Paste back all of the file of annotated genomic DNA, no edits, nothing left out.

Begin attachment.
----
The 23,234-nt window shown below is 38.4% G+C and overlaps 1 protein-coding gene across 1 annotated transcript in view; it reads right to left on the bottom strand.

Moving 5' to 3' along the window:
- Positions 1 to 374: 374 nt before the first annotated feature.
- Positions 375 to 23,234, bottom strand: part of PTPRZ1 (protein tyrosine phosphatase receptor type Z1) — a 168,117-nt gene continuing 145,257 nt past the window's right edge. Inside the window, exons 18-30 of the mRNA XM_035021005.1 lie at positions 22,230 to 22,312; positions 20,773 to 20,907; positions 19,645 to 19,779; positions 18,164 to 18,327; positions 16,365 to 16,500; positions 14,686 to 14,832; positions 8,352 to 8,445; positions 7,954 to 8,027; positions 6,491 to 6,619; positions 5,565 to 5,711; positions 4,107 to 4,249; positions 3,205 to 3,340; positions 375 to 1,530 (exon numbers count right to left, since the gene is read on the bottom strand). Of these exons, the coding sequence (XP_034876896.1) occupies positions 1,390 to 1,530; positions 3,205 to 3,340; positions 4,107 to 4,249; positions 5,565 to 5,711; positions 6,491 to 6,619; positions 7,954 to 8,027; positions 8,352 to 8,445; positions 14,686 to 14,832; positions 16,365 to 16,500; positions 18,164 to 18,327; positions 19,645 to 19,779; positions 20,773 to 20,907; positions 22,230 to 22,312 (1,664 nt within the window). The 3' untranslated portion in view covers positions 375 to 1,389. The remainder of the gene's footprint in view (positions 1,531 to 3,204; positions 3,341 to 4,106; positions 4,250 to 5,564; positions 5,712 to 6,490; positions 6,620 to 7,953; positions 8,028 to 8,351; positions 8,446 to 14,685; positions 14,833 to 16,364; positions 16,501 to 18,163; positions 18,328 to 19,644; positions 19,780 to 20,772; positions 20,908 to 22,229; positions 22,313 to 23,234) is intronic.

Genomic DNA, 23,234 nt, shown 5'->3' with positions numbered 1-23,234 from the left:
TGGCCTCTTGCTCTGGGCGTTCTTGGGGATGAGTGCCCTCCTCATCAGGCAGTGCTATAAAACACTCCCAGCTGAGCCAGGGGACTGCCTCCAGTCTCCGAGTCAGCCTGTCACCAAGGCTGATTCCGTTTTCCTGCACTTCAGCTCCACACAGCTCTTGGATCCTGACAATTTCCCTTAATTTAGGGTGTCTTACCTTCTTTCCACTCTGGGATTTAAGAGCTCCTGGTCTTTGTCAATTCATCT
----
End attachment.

The 23,234-nt window shown below is 38.4% G+C and overlaps 1 protein-coding gene across 1 annotated transcript in view; it reads right to left on the bottom strand.

Moving 5' to 3' along the window:
- Positions 1 to 374: 374 nt before the first annotated feature.
- Positions 375 to 23,234, bottom strand: part of PTPRZ1 (protein tyrosine phosphatase receptor type Z1) — a 168,117-nt gene continuing 145,257 nt past the window's right edge. Inside the window, exons 18-30 of the mRNA XM_035021005.1 lie at positions 22,230 to 22,312; positions 20,773 to 20,907; positions 19,645 to 19,779; positions 18,164 to 18,327; positions 16,365 to 16,500; positions 14,686 to 14,832; positions 8,352 to 8,445; positions 7,954 to 8,027; positions 6,491 to 6,619; positions 5,565 to 5,711; positions 4,107 to 4,249; positions 3,205 to 3,340; positions 375 to 1,530 (exon numbers count right to left, since the gene is read on the bottom strand). Of these exons, the coding sequence (XP_034876896.1) occupies positions 1,390 to 1,530; positions 3,205 to 3,340; positions 4,107 to 4,249; positions 5,565 to 5,711; positions 6,491 to 6,619; positions 7,954 to 8,027; positions 8,352 to 8,445; positions 14,686 to 14,832; positions 16,365 to 16,500; positions 18,164 to 18,327; positions 19,645 to 19,779; positions 20,773 to 20,907; positions 22,230 to 22,312 (1,664 nt within the window). The 3' untranslated portion in view covers positions 375 to 1,389. The remainder of the gene's footprint in view (positions 1,531 to 3,204; positions 3,341 to 4,106; positions 4,250 to 5,564; positions 5,712 to 6,490; positions 6,620 to 7,953; positions 8,028 to 8,351; positions 8,446 to 14,685; positions 14,833 to 16,364; positions 16,501 to 18,163; positions 18,328 to 19,644; positions 19,780 to 20,772; positions 20,908 to 22,229; positions 22,313 to 23,234) is intronic.

Genomic DNA, 23,234 nt, shown 5'->3' with positions numbered 1-23,234 from the left:
TGGCCTCTTGCTCTGGGCGTTCTTGGGGATGAGTGCCCTCCTCATCAGGCAGTGCTATAAAACACTCCCAGCTGAGCCAGGGGACTGCCTCCAGTCTCCGAGTCAGCCTGTCACCAAGGCTGATTCCGTTTTCCTGCACTTCAGCTCCACACAGCTCTTGGATCCTGACAATTTCCCTTAATTTAGGGTGTCTTACCTTCTTTCCACTCTGGGATTTAAGAGCTCCTGGTCTTTGTCAATTCATCT